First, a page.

There is a big weight loss debate over the effectiveness of a low-carbohydrate diet and a low-fat diet. A new study has discovered that a low-carb diet is more effective at reducing fat and insulin resistance among the obese participants.
Recently, in the World Congress on Insulin Resistance, Diabetes and Cardiovascular Disease, Dr. Tracey McLaughlin, a professor of medicine, endocrinology, gerontology, and metabolism at Stanford University, explained how fat-cell sizes create an impact on our health. His research revealed the importance of fat cell size in losing weight.
DIETFITS, a controlled trial compared low-fat and low-carb diets with the same amount of calories during weight loss and removing sugar, refined grains, and processed food intake. The results were published in 2018 and showed the weight loss figure was the same. But the biopsied fat cells of the 40 overweight participants have different results after 6 months of dieting:
The low-carb participants had a reduction in fat cell size and significantly lower circulating insulin levels, below 50 µU/mL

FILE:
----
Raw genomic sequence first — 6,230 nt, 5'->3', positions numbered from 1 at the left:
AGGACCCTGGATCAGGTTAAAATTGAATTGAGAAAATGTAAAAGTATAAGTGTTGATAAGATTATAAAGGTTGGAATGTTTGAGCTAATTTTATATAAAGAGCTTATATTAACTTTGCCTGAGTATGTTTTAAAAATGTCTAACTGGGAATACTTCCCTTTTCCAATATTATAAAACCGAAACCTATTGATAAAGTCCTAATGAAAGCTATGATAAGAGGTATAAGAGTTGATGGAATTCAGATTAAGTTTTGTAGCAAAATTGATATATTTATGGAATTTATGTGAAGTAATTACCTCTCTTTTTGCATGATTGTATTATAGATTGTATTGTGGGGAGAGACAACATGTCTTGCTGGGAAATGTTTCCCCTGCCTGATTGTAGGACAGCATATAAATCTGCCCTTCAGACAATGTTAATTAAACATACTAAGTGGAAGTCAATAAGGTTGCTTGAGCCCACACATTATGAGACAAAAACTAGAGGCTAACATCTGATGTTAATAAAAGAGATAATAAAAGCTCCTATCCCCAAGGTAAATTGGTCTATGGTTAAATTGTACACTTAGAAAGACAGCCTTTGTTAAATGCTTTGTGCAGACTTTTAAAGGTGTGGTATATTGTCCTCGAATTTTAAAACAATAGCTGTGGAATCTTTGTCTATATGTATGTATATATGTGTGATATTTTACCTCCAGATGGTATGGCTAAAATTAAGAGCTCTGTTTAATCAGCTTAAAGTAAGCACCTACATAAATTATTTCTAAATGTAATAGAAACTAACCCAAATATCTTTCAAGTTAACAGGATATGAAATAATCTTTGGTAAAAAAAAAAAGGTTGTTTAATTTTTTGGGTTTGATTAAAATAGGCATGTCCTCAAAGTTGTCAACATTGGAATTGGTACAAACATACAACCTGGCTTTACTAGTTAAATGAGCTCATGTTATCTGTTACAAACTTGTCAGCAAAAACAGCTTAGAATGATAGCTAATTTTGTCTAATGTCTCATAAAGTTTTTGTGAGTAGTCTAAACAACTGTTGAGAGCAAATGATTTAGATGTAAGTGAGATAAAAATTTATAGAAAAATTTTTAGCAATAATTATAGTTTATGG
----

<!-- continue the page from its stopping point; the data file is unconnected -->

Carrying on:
The low-fat group had no change in fat-cell size and significantly higher circulating insulin levels, peaking above 350 µU/mL.
Dr. McLaughlin concluded that when you have smaller fat cells, your metabolic health improves tremendously. He showed how the size of fat cells can predict the insulin resistance of an individual. He said that the more weight you lose, the better insulin action becomes and the more your fat-cell size shrinks.
Another study conducted by Dr. Sarah Hallberg, of Virta Health, shared the benefits of a very low-carb diet (ketogenic style). Keto diet can improve blood sugar control, reverse diabetes, and reduce cardiovascular risk scores for heart disease. In her study, she noted that in 2 years, 91% of participants had reduced or eliminated their insulin use with 55% in remission from their diabetes.